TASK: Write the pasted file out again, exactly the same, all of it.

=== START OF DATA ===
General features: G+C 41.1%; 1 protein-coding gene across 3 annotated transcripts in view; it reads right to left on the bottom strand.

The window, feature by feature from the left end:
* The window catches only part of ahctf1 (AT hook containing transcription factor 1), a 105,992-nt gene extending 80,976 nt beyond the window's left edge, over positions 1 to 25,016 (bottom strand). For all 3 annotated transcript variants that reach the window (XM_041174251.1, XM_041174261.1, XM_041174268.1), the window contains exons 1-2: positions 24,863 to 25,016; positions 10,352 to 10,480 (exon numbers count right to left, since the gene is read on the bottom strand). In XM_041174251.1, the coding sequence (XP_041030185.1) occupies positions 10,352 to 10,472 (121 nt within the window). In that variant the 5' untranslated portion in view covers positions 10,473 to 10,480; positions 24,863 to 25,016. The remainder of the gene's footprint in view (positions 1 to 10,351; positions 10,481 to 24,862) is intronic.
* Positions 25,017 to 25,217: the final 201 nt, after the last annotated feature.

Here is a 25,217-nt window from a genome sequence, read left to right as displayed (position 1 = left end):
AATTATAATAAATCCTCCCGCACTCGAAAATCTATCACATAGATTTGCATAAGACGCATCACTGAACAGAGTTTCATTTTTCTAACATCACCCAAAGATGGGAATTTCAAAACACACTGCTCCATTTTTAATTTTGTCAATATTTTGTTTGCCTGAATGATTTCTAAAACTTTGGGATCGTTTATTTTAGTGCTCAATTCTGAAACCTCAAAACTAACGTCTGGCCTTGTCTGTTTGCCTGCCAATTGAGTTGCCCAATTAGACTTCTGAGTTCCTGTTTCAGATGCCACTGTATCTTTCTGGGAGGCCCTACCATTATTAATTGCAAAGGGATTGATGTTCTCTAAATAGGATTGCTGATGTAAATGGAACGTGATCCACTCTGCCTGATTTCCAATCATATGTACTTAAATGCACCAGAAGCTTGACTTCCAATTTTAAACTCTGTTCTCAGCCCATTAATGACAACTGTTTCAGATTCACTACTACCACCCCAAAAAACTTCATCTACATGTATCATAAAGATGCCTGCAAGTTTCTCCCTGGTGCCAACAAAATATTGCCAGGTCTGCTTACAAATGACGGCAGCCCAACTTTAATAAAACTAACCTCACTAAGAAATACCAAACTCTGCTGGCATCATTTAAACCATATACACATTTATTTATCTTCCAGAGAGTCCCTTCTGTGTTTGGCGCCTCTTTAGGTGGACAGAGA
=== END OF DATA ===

General features: G+C 41.1%; 1 protein-coding gene across 3 annotated transcripts in view; it reads right to left on the bottom strand.

The window, feature by feature from the left end:
* The window catches only part of ahctf1 (AT hook containing transcription factor 1), a 105,992-nt gene extending 80,976 nt beyond the window's left edge, over positions 1 to 25,016 (bottom strand). For all 3 annotated transcript variants that reach the window (XM_041174251.1, XM_041174261.1, XM_041174268.1), the window contains exons 1-2: positions 24,863 to 25,016; positions 10,352 to 10,480 (exon numbers count right to left, since the gene is read on the bottom strand). In XM_041174251.1, the coding sequence (XP_041030185.1) occupies positions 10,352 to 10,472 (121 nt within the window). In that variant the 5' untranslated portion in view covers positions 10,473 to 10,480; positions 24,863 to 25,016. The remainder of the gene's footprint in view (positions 1 to 10,351; positions 10,481 to 24,862) is intronic.
* Positions 25,017 to 25,217: the final 201 nt, after the last annotated feature.

Here is a 25,217-nt window from a genome sequence, read left to right as displayed (position 1 = left end):
AATTATAATAAATCCTCCCGCACTCGAAAATCTATCACATAGATTTGCATAAGACGCATCACTGAACAGAGTTTCATTTTTCTAACATCACCCAAAGATGGGAATTTCAAAACACACTGCTCCATTTTTAATTTTGTCAATATTTTGTTTGCCTGAATGATTTCTAAAACTTTGGGATCGTTTATTTTAGTGCTCAATTCTGAAACCTCAAAACTAACGTCTGGCCTTGTCTGTTTGCCTGCCAATTGAGTTGCCCAATTAGACTTCTGAGTTCCTGTTTCAGATGCCACTGTATCTTTCTGGGAGGCCCTACCATTATTAATTGCAAAGGGATTGATGTTCTCTAAATAGGATTGCTGATGTAAATGGAACGTGATCCACTCTGCCTGATTTCCAATCATATGTACTTAAATGCACCAGAAGCTTGACTTCCAATTTTAAACTCTGTTCTCAGCCCATTAATGACAACTGTTTCAGATTCACTACTACCACCCCAAAAAACTTCATCTACATGTATCATAAAGATGCCTGCAAGTTTCTCCCTGGTGCCAACAAAATATTGCCAGGTCTGCTTACAAATGACGGCAGCCCAACTTTAATAAAACTAACCTCACTAAGAAATACCAAACTCTGCTGGCATCATTTAAACCATATACACATTTATTTATCTTCCAGAGAGTCCCTTCTGTGTTTGGCGCCTCTTTAGGTGGACAGAGA